On the Virtues of Wisdom (or Age)

Posted on July 2, 2012


Getting old is not a choice. I suspect all of us past a certain age would chose to do so, rather than the obvious alternative.

Youngsters (those under fifty) really don’t think about it very much. Those in their nineties are grateful they can move. Some, like Pablo Picasso I once read, stayed active until the end, in his nineties, painting away his crazy doodles that passed for art several generations ago

I want to be like Picasso. Not a painter. I gave that up a few years ago when I showed a good friend of mine, now gone, Richard Brough, a professor and painter in the Deparment of Art at UA, some sketches.

“Ah, Larry, we are good friends right?” Dick said, by way of prelude. I think I knew what was coming.

“Yeah, Dick, so what do you think of my sketches?”

“Keep on drawing Larry. You love to do it. Want some more coffee?” he offered, “or maybe a glass of wine?”

Dick was a wise person. He didn’t acquire wisdom from his paint brushes. He acquired it from traveling to many parts of the world, painting, listening, taking it all in, experiencing the world, with its many blessings and its many hurts. His paintings I suspect grew in feeling and depth over time.

I don’t know much about paintings, but wisdom is something I am learning about. It is celebrated in the Bible. For those of you who like statistics–like political pollsters who tell you what you are thinking– wisdom occurs 219 times in the Bible.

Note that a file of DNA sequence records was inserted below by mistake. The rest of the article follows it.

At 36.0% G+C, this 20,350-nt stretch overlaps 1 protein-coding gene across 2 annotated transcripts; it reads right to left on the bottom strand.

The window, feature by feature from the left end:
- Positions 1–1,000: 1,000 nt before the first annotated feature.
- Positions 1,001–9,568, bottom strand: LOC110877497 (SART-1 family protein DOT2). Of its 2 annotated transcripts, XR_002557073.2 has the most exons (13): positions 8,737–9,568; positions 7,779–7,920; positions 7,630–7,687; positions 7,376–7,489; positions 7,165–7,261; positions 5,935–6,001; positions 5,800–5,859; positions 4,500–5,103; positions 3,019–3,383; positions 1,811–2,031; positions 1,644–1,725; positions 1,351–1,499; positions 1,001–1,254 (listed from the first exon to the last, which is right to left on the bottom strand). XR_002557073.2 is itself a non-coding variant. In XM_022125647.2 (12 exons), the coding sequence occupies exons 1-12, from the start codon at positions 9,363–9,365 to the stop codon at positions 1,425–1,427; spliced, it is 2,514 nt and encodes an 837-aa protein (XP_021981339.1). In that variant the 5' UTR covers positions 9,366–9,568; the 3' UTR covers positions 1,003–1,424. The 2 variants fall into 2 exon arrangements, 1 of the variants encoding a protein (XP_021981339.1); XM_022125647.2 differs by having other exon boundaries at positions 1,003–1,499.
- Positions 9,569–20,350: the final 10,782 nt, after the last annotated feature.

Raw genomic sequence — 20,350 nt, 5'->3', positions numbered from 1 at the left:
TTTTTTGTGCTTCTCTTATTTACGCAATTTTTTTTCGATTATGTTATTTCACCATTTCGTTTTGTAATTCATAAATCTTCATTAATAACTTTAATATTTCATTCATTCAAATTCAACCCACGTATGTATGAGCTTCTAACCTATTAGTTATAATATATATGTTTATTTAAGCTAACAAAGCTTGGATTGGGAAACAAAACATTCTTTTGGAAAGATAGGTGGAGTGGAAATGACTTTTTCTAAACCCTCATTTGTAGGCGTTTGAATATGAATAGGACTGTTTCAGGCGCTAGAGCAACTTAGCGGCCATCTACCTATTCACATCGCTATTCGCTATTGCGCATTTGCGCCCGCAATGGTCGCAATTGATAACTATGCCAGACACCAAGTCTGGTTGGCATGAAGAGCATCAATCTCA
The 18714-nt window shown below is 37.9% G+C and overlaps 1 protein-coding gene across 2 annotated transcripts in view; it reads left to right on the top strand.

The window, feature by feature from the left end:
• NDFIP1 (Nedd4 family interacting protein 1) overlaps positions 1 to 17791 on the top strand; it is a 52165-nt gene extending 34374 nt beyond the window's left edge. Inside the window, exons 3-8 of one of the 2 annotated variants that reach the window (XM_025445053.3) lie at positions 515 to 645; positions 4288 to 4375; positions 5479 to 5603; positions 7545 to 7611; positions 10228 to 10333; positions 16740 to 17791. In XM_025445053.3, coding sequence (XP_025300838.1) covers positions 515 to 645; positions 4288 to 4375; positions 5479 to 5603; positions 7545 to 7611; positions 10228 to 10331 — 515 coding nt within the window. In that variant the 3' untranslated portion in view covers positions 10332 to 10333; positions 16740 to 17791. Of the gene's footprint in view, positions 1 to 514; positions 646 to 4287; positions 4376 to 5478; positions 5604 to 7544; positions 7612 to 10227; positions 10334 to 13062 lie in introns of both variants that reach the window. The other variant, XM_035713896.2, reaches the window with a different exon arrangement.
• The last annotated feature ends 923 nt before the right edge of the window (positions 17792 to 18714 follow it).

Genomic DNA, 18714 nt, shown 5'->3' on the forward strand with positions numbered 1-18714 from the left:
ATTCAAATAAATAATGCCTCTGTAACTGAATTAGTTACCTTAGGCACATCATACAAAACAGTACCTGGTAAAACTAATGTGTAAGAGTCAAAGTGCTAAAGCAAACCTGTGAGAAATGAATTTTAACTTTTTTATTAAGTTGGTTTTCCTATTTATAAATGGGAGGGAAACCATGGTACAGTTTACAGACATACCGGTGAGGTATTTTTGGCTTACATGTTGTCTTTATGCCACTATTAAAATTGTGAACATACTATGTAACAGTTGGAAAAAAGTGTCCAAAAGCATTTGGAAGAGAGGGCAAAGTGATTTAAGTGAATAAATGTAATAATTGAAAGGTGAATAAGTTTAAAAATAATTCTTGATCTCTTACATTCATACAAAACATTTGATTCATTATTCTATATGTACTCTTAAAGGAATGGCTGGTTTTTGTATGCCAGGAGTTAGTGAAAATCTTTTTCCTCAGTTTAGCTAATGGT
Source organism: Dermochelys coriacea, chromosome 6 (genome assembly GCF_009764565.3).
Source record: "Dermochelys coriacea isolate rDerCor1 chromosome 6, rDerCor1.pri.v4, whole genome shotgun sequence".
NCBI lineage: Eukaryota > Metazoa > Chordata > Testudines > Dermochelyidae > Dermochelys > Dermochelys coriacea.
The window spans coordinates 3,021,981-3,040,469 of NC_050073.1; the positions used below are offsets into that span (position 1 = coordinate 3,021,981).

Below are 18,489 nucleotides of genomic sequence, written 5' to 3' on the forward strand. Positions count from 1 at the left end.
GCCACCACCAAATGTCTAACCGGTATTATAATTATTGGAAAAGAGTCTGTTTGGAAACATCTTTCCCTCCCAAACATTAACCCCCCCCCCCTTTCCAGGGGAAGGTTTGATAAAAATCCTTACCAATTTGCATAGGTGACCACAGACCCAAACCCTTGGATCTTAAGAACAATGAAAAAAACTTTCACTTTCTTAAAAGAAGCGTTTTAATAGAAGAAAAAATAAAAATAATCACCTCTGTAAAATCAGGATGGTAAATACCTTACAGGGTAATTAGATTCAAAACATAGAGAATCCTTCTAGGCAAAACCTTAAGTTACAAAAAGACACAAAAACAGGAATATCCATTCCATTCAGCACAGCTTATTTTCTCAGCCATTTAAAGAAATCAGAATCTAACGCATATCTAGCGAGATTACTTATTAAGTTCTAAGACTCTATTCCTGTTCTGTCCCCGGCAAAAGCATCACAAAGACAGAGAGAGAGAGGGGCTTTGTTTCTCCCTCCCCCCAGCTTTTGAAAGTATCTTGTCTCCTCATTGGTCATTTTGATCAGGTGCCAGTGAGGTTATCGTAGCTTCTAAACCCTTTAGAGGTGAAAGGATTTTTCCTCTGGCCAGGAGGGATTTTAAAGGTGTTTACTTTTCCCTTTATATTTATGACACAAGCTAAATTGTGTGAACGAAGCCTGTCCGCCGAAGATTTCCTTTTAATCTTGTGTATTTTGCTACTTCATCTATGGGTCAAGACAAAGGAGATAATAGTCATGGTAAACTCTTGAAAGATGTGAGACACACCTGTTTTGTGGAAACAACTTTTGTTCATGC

The wisest man in all times, at least in Scripture, is in the Old Testament, Solomon the king of the Israelites.

Of all the many passages, I have certain favorites. When I chaired an academic department at the University of Alabama I kind of liked:

“How happy your people must be! How happy your officials, who continually stand before you and hear your wisdom!” (1 Kings: 10:8)

And since I’m a dad, I always welcome certain passages extoling my virtues as a father:

“Listen, my sons, to a father’s instruction;
pay attention and gain understanding.
 I give you sound learning,
so do not forsake my teaching.” (Proverbs 4:1-3)

When people are selfish and self-serving, I sometimes think of:

“Where there is no revelation, people cast off restraint; but blessed is the one who heeds wisdom’s instruction.” (Proverbs 29:18)

If I’m thinking of my retirement package and benefits, and poring over where all the money has gone, this helps:

“Wisdom is a shelter as money is a shelter, but the advantage of knowledge is this: Wisdom preserves those who have it.” (Ecclesiastes 7:12)

And if I’m feeling particularly judgmental or self-righteous, I need to read:

“But the wisdom that comes from heaven is first of all pure; then peace-loving, considerate, submissive, full of mercy and good fruit, impartial and sincere.” (James 3:16-18).

Every one of importance and fame in history, from Aristotle to Einstein, has a take on wisdom, some dollop of, well, wisdom, to pass on for living.

Where are we going with this? Wisdom comes with age. A society that celebrates youth has lost its balance. Wisdom has been cast aside in favor of the agility and rush of youth.

We are constantly bombarded by the media with clichés “to be young” or work hard to be “young looking” or “young at heart.” The eternal verity of happiness (not be confused with joy) are wrapped up in appearances and youth.